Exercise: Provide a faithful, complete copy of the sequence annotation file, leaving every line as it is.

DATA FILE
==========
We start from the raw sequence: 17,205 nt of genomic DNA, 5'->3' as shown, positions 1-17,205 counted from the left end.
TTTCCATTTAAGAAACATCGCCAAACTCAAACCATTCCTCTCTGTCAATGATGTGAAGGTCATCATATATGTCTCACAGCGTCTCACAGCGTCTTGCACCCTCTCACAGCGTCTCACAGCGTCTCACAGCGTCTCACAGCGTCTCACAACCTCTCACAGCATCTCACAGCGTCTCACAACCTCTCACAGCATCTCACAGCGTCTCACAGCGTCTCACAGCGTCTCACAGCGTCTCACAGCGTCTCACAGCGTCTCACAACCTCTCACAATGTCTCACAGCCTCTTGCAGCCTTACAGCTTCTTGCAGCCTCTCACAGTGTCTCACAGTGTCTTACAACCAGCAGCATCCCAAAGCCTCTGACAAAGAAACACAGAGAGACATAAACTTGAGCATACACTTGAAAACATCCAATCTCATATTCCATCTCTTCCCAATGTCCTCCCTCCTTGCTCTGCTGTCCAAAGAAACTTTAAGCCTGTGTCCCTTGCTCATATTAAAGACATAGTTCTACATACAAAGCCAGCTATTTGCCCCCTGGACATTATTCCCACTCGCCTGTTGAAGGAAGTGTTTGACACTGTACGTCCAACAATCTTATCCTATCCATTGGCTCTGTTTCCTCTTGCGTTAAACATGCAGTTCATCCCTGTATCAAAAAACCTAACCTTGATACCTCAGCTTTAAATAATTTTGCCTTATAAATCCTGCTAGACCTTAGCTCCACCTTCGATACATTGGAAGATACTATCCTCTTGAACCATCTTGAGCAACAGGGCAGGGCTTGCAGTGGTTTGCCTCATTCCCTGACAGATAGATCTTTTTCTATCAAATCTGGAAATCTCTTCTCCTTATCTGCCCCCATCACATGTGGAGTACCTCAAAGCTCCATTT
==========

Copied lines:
We start from the raw sequence: 17,205 nt of genomic DNA, 5'->3' as shown, positions 1-17,205 counted from the left end.
TTTCCATTTAAGAAACATCGCCAAACTCAAACCATTCCTCTCTGTCAATGATGTGAAGGTCATCATATATGTCTCACAGCGTCTCACAGCGTCTTGCACCCTCTCACAGCGTCTCACAGCGTCTCACAGCGTCTCACAGCGTCTCACAACCTCTCACAGCATCTCACAGCGTCTCACAACCTCTCACAGCATCTCACAGCGTCTCACAGCGTCTCACAGCGTCTCACAGCGTCTCACAGCGTCTCACAGCGTCTCACAACCTCTCACAATGTCTCACAGCCTCTTGCAGCCTTACAGCTTCTTGCAGCCTCTCACAGTGTCTCACAGTGTCTTACAACCAGCAGCATCCCAAAGCCTCTGACAAAGAAACACAGAGAGACATAAACTTGAGCATACACTTGAAAACATCCAATCTCATATTCCATCTCTTCCCAATGTCCTCCCTCCTTGCTCTGCTGTCCAAAGAAACTTTAAGCCTGTGTCCCTTGCTCATATTAAAGACATAGTTCTACATACAAAGCCAGCTATTTGCCCCCTGGACATTATTCCCACTCGCCTGTTGAAGGAAGTGTTTGACACTGTACGTCCAACAATCTTATCCTATCCATTGGCTCTGTTTCCTCTTGCGTTAAACATGCAGTTCATCCCTGTATCAAAAAACCTAACCTTGATACCTCAGCTTTAAATAATTTTGCCTTATAAATCCTGCTAGACCTTAGCTCCACCTTCGATACATTGGAAGATACTATCCTCTTGAACCATCTTGAGCAACAGGGCAGGGCTTGCAGTGGTTTGCCTCATTCCCTGACAGATAGATCTTTTTCTATCAAATCTGGAAATCTCTTCTCCTTATCTGCCCCCATCACATGTGGAGTACCTCAAAGCTCCATTT